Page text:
Let's Think

Corruption has become South Africa’s biggest danger

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In the now final stretch of the Zuma-presidency, the biggest threat yet to its political- and social stability post-1994 South Africa has arrived, and the danger is likely to intensify.

This assessment by many serious commentators, while the blatant power plays by President Jacob Zuma – notably in his battle with, and then firing of Finance Minister Pravin Gordhan – absolutely dominated the domestic news scene, is no doubt a true reflection of what has become the reality in the country.

However, to get fixated on Mr Zuma and his henchmen in, and surrounding, the cabinet, we run the risk of missing the deeper problem which allowed Zuma and co to act the way they do.

For me, the bigger and more fundamental problem was best captivated by ex-president Kgalema Motlanthe, at the funeral of struggle stalwart, Ahmed Kathrada: “Comrade Kathy took exception to the current culture of feeding frenzy, moral corruption, societal depravity, political dissolution, the gross and sleaze enveloping human mind that would put to shame even some of the vilest political orders known to human history,"


The South African state has become so deeply immersed in a culture of corruption at all levels and most spheres of the national household that the removal of Mr. Zuma from the leadership of the country and the governing ANC, or even the whole sale defeat of the so-called Zuma-faction in the party will not be enough to turn things around.

How deep and wide the problem lies, is illustrated by just looking at some of the news items last week surrounding one of the frontline institutions that is supposed to protect the public, The South African Police Service (SAPS).

  • At the very top of the SAPS there was a deep shadow over the acting National Commissioner of the SAPS, General Khomotso Phahlane, after it came to light how he reduced his personal debt by millions of rands - in just five years; and
  • At the other end of the organisation, ten police officers and eight home affairs officials were arrested in the Free State allegedly extorting money from foreigners,and two Johannesburg metro police officers were arrested after they were caught on camera allegedly taking a bribe.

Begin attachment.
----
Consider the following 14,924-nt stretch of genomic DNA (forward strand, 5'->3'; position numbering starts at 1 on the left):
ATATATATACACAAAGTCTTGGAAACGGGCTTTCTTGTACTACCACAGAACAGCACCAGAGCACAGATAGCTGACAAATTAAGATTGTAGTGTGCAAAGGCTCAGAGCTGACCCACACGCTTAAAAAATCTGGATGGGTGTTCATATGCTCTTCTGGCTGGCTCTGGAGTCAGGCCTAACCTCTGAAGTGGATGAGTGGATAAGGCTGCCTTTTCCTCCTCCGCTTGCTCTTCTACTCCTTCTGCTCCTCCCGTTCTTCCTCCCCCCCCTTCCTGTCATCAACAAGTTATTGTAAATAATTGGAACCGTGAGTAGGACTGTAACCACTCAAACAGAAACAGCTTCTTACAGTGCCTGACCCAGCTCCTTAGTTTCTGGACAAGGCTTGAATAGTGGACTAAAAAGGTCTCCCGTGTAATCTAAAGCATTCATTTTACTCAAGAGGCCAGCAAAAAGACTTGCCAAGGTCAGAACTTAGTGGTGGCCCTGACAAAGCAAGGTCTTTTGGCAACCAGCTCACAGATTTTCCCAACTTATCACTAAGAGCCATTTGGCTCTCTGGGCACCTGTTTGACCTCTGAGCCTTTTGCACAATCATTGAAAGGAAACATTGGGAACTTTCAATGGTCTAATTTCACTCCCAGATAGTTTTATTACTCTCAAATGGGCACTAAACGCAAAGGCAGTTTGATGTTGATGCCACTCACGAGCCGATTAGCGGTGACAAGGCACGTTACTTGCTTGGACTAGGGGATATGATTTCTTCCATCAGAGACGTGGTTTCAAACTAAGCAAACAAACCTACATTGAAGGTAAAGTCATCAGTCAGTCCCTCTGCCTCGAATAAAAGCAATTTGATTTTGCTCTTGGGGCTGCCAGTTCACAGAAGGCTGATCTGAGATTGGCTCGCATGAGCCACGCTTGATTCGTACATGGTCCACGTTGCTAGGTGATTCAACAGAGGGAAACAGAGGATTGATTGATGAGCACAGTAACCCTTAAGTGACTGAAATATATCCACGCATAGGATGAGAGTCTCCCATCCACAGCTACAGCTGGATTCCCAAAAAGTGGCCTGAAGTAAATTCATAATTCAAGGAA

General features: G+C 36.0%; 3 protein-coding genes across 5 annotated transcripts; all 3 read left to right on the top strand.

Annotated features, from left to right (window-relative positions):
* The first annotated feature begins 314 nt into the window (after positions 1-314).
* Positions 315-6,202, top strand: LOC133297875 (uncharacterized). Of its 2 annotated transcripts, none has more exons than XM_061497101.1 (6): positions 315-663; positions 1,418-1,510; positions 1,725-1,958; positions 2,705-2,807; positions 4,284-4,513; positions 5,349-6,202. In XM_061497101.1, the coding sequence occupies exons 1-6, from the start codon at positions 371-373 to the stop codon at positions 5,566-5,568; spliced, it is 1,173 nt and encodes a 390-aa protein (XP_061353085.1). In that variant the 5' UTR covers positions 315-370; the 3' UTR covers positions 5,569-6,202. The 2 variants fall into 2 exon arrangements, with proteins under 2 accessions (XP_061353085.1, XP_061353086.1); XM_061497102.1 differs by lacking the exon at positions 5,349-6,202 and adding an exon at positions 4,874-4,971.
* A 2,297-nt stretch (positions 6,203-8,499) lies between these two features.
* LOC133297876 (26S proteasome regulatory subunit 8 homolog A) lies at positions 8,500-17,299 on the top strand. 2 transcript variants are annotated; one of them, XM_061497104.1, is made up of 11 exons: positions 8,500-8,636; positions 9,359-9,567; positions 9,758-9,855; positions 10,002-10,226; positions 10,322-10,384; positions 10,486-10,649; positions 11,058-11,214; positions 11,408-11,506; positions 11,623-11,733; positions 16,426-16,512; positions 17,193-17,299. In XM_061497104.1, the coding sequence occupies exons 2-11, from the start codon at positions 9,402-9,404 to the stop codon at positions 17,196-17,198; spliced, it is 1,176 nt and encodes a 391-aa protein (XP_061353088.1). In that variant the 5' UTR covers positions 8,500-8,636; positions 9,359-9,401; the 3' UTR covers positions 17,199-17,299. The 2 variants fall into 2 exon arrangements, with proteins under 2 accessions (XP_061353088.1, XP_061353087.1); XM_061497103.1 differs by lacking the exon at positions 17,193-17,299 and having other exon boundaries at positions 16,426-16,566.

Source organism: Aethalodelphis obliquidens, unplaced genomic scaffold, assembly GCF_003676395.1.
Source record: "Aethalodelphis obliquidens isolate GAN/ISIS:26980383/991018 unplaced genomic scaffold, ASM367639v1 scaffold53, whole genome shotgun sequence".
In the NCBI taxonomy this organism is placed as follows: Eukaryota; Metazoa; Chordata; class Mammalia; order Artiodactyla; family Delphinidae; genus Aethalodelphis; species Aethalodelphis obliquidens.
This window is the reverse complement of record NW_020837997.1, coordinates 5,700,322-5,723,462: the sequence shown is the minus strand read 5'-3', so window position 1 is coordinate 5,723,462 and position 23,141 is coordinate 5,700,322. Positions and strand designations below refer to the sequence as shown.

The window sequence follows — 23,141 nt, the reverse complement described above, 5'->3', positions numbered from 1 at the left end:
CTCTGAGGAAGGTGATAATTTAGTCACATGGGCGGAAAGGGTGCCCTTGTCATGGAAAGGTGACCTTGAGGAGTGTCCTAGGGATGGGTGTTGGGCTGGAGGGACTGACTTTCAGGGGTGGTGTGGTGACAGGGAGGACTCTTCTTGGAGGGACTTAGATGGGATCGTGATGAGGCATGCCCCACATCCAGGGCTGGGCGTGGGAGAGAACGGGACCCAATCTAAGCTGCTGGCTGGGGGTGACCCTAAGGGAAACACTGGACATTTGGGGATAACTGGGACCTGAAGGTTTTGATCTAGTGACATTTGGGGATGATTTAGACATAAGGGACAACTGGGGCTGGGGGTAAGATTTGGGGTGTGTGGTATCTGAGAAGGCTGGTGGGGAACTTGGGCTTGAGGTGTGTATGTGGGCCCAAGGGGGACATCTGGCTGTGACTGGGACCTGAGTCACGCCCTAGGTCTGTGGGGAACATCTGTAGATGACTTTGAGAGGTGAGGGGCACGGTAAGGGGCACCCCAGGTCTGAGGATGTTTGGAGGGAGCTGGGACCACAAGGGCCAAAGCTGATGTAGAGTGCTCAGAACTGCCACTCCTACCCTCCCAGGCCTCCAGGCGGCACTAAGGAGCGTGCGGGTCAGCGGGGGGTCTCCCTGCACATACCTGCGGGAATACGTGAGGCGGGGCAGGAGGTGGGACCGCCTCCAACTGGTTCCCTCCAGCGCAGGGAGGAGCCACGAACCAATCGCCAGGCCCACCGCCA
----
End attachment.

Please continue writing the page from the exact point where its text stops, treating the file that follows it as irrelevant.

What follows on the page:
And, while the country has just experience the spectical of the Constitutional Court having to allow an irregular, controversial contract to stretch past its expiry-date to facilitate the payment of social grants, eight officials of the responsible state institution – the South African Social Services Agency – appeared in court on charges of social grant fraud amounting to R5.5m.

Besides news that the stepdaughter of Eskom’s acting CEO were involved in tenders of R1bn with the corporation, the Public Protector revealed details of a probe into financial irregularities amounting to R400 million at a North West tribal authority.

The sample list to here is just the tip of the iceberg of corruption in the country.

Cause of the problem

Probably no country in the world is totally corruption free, but South Africa finds itself in a special league on this front.

It is not a problem that is, in the first instance, onnly caused by Mr Zuma and his cronies or faction in the ANC – they are rather the result of a deeper problem: the capture of state power at all levels and institution of state by the ANC as political party.

Last week we wrote how the ANC in power has moulded itself in the image of the Communist Party of Russia, where Mr Zuma himself spent some time in training during the struggle days. We related how almost from the word go, after 1994, the ANC set out to monopolise power via its policy of “cadre deployment.”

It is a model that has proven also in other parts of the world that it is prone to the entrenchment of corruption. It has by now seeped so deep into the state’s administration and it structures, that it will take a concerted effort over many years to rid the country from this scourge.

We think

Whatever faction of the ANC hopes to take over control in December this year, at the party’s elective conference, it  will do well to take note of what is presently happening in Russia, where thousands of protesters against corruption is taking to the streets.

And, unlike in Russia, under the South African constitution they will not be able to block the leaders of the opposition to run for office.

But, in the streets of South Africa, social stability could become seriously and very destructively challenged.

by Piet Coetzer

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